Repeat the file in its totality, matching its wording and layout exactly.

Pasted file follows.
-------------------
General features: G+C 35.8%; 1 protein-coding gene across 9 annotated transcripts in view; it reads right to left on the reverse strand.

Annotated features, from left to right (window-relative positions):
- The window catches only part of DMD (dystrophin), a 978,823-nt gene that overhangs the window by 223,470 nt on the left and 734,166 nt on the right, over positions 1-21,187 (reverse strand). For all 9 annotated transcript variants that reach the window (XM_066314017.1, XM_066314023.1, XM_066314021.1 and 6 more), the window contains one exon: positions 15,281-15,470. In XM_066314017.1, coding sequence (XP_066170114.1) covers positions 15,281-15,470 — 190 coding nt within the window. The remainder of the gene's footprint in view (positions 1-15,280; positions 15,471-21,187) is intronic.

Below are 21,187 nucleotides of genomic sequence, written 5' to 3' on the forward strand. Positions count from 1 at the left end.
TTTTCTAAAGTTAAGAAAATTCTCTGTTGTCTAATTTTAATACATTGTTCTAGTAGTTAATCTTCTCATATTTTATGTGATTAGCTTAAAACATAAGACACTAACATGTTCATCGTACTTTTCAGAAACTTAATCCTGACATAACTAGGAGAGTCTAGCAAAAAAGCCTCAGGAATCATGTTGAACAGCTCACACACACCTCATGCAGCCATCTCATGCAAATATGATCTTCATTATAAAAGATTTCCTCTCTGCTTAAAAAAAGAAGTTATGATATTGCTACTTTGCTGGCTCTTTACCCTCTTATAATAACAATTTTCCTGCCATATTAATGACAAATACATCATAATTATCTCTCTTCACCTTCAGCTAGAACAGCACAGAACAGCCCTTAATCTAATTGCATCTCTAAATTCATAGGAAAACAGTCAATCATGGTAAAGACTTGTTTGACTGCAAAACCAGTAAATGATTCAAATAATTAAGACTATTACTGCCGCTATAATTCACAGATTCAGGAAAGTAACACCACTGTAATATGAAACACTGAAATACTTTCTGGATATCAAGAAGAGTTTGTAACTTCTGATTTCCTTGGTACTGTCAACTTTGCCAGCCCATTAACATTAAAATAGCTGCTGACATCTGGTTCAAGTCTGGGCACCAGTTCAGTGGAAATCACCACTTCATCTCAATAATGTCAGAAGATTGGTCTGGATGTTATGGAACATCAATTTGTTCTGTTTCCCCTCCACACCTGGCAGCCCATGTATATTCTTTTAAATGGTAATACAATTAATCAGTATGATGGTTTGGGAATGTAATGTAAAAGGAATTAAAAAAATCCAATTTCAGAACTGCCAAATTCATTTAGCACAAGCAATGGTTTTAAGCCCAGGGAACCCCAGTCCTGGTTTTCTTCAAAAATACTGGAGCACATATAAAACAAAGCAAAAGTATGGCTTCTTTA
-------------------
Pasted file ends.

General features: G+C 35.8%; 1 protein-coding gene across 9 annotated transcripts in view; it reads right to left on the reverse strand.

Annotated features, from left to right (window-relative positions):
- The window catches only part of DMD (dystrophin), a 978,823-nt gene that overhangs the window by 223,470 nt on the left and 734,166 nt on the right, over positions 1-21,187 (reverse strand). For all 9 annotated transcript variants that reach the window (XM_066314017.1, XM_066314023.1, XM_066314021.1 and 6 more), the window contains one exon: positions 15,281-15,470. In XM_066314017.1, coding sequence (XP_066170114.1) covers positions 15,281-15,470 — 190 coding nt within the window. The remainder of the gene's footprint in view (positions 1-15,280; positions 15,471-21,187) is intronic.

Below are 21,187 nucleotides of genomic sequence, written 5' to 3' on the forward strand. Positions count from 1 at the left end.
TTTTCTAAAGTTAAGAAAATTCTCTGTTGTCTAATTTTAATACATTGTTCTAGTAGTTAATCTTCTCATATTTTATGTGATTAGCTTAAAACATAAGACACTAACATGTTCATCGTACTTTTCAGAAACTTAATCCTGACATAACTAGGAGAGTCTAGCAAAAAAGCCTCAGGAATCATGTTGAACAGCTCACACACACCTCATGCAGCCATCTCATGCAAATATGATCTTCATTATAAAAGATTTCCTCTCTGCTTAAAAAAAGAAGTTATGATATTGCTACTTTGCTGGCTCTTTACCCTCTTATAATAACAATTTTCCTGCCATATTAATGACAAATACATCATAATTATCTCTCTTCACCTTCAGCTAGAACAGCACAGAACAGCCCTTAATCTAATTGCATCTCTAAATTCATAGGAAAACAGTCAATCATGGTAAAGACTTGTTTGACTGCAAAACCAGTAAATGATTCAAATAATTAAGACTATTACTGCCGCTATAATTCACAGATTCAGGAAAGTAACACCACTGTAATATGAAACACTGAAATACTTTCTGGATATCAAGAAGAGTTTGTAACTTCTGATTTCCTTGGTACTGTCAACTTTGCCAGCCCATTAACATTAAAATAGCTGCTGACATCTGGTTCAAGTCTGGGCACCAGTTCAGTGGAAATCACCACTTCATCTCAATAATGTCAGAAGATTGGTCTGGATGTTATGGAACATCAATTTGTTCTGTTTCCCCTCCACACCTGGCAGCCCATGTATATTCTTTTAAATGGTAATACAATTAATCAGTATGATGGTTTGGGAATGTAATGTAAAAGGAATTAAAAAAATCCAATTTCAGAACTGCCAAATTCATTTAGCACAAGCAATGGTTTTAAGCCCAGGGAACCCCAGTCCTGGTTTTCTTCAAAAATACTGGAGCACATATAAAACAAAGCAAAAGTATGGCTTCTTTA